Turkey Bought Poison Gas from Nazi Germany To Kill Alevis & Armenians in 1938

By Harut Sassounian

Prof. Taner Akcam of UCLA wrote a revealing article in Turkish, in Istanbul’s Armenian Agos newspaper on March 31, 2023, regarding the Turkish government’s brutal massacre of tens of thousands of minorities in Dersim, an Eastern province of Turkey, in 1938. The article was titled: “[President] Mustafa Kemal and [Prime Minister] Ismet Inonu ordered the use of poison gas during the Dersim massacre.”

While this is not the first time this information has been revealed, Prof. Akcam uncovered additional Turkish documents that confirm the details of this horrible massacre ordered by Ataturk and Inonu. The two Turkish leaders issued a secret decree in 1937 for the purchase of 20 tons of poisonous mustard gas and 24 twin-engine airplanes from Germany to exterminate through aerial spraying and bombing of Kurdish Alevis and Armenians who were living in hiding in the mountainous caves of Dersim. The thousands of Armenian inhabitants of Dersim were survivors of the Armenian Genocide who had fled and converted to Alevism to save their lives.

Many articles and books have been published in recent years, documenting Hitler’s admiration of Ataturk. The cooperation between the Turkish government and Nazi Germany is another indication of the criminal partnership of these two states. Even today, the Turkish military continues to use poisonous gas purchased from Germany in recent years, in violation of the Chemical Weapons Convention, to exterminate Kurds in Turkey and allegedly in Northern Iraq and Syria.

One of the ironic twists of the Dersim massacre is the participation of Sabiha Gokcen, an Armenian girl orphaned during the Genocide of 1915 and subsequently adopted by Ataturk as his daughter. She became the first female pilot in Turkey and participated in the bombing of Dersim, renamed Tunceli. It is not known if she was aware that she was taking part in killing her fellow Armenians who were survivors of the Genocide, just like her. One of the two Istanbul airports is named after her, as a ‘War Hero.’

A Turkish court ruled in March 2011 that the Turkish government’s massacre in Dersim could not be considered genocide according to the law because they were not directed systematically against an ethnic group. However, Recep Tayyip Erdogan, while Prime Minister in 2011, issued an apology for the 1938 Dersim massacre. Erdogan’s apology was viewed with suspicion as an opportunistic move to win the votes of the large Kurdish population in Turkey from the government’s main opposition political party, CHP, which is a continuation of Ataturk’s Republican Party. Erdogan described the Dersim massacre “as the most tragic event in our recent history.” He added that, while some sought to justify the killings as a legitimate response to events on the ground, it was in reality “an operation which was planned step by step…. It is a disaster that should now be questioned with courage. The party that should confront this incident is not the ruling Justice and Development Party. It is the CHP, which is behind this bloody disaster, who should face up to this incident.” These comments were pointedly directed at opposition leader Kemal Kılıcdaroglu, who in fact is from Tunceli, and Erdogan’s main opponent in the May 2023 presidential election. One wonders if Erdogan would have also apologized for the Armenian Genocide if there were millions of Armenian voters living in Turkey now.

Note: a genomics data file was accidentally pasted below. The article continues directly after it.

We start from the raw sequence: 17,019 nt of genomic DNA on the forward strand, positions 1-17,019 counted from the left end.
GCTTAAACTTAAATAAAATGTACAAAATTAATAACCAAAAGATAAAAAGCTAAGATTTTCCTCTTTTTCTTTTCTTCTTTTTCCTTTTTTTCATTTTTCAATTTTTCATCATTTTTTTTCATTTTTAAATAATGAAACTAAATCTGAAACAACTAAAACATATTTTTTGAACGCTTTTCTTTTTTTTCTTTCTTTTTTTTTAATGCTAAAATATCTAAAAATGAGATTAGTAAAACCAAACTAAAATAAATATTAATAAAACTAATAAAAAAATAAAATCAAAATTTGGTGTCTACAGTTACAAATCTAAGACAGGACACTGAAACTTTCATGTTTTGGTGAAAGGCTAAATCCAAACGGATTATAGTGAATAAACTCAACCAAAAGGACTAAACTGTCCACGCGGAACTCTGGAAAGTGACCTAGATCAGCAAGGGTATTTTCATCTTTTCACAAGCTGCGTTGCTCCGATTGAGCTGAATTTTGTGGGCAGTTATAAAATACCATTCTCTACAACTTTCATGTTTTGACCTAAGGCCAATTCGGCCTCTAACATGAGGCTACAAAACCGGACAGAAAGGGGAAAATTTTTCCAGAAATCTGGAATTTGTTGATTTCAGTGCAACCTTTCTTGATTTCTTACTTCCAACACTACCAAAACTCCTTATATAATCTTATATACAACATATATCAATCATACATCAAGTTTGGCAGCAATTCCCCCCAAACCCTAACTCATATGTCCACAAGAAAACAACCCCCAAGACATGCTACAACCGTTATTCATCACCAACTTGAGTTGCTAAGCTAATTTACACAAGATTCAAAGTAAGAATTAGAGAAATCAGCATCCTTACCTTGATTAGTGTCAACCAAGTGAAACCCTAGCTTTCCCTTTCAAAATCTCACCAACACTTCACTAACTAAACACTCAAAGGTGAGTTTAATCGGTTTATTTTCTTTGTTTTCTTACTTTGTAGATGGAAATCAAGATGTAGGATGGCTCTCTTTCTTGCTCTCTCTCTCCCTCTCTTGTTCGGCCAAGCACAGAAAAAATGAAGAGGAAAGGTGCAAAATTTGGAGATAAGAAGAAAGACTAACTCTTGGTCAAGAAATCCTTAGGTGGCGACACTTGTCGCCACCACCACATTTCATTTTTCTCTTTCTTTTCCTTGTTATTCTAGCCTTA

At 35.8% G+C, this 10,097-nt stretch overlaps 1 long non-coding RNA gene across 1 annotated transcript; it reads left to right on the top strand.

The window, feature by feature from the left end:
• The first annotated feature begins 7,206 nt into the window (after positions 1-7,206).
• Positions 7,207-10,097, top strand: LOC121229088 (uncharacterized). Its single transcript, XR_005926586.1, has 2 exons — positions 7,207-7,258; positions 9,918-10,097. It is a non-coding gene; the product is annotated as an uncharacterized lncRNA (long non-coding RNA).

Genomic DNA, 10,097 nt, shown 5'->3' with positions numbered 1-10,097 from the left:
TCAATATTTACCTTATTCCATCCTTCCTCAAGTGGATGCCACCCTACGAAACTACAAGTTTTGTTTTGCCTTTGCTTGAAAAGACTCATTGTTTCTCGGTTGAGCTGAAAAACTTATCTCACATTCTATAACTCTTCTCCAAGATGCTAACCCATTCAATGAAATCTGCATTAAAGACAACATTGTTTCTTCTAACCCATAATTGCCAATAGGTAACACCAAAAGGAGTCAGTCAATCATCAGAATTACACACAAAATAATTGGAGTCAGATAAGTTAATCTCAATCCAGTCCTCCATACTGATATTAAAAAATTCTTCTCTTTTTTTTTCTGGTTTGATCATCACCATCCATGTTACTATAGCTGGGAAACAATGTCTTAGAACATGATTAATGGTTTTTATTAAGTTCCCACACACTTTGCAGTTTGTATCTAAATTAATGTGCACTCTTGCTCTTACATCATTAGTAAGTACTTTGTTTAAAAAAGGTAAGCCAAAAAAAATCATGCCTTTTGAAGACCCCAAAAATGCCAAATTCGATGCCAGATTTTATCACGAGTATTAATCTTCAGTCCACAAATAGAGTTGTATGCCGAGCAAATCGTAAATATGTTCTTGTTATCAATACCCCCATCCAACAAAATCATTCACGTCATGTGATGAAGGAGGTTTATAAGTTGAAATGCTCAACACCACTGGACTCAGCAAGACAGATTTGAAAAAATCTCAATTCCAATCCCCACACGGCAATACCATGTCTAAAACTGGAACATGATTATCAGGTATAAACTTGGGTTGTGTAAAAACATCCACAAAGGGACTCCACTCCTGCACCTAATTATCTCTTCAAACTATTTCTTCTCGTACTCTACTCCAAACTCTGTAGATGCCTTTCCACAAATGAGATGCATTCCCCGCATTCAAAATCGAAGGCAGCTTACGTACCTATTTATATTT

In one of the footnotes of his article, Akcam referenced a document of the German Parliament where several members asked the German government in 2019 for the details of the Turkish purchase of poisonous gas and airplanes from Nazi Germany. German chemical weapons experts were also brought to Turkey in 1938 to train the military in the use of the poisonous gas. In its reply, the German government acknowledged “the suffering of the [Dersim] victims and their descendants” and added: “the federal [German] government is ready if the events of that time are processed by Turkey to examine German participation.”

While these mass killings cannot be justified under any circumstance, the Turkish government was trying in the 1930’s to suppress domestic opposition and impose its rule in the Dersim region. During a speech in parliament on Nov. 1, 1936, Ataturk described Dersim as “Turkey’s most important interior problem.” Pursuing a policy of Turkification of ethnic and religious minorities, the Turkish government adopted in 1936 the “Law on the Administration of the Tunceli Province” which aimed to resettle the local population to other parts of Turkey. Over 50,000 Turkish soldiers were dispatched to Dersim. They captured and hanged the ringleaders of the local rebellion and indiscriminately bombed and killed thousands of its inhabitants. Even though the Turkish government admitted that 13,806 inhabitants of Dersim were killed, some put the casualties much higher at 70,000 or more. Many of the survivors were moved to other parts of the country and Kurdish girls were given to Turkish families for adoption.

Regrettably, Turkey is still in denial about its past mass crimes. The Dersim massacre is just one example of the exterminations of various minorities beginning in the Ottoman Empire and continuing in the Republic of Turkey era.


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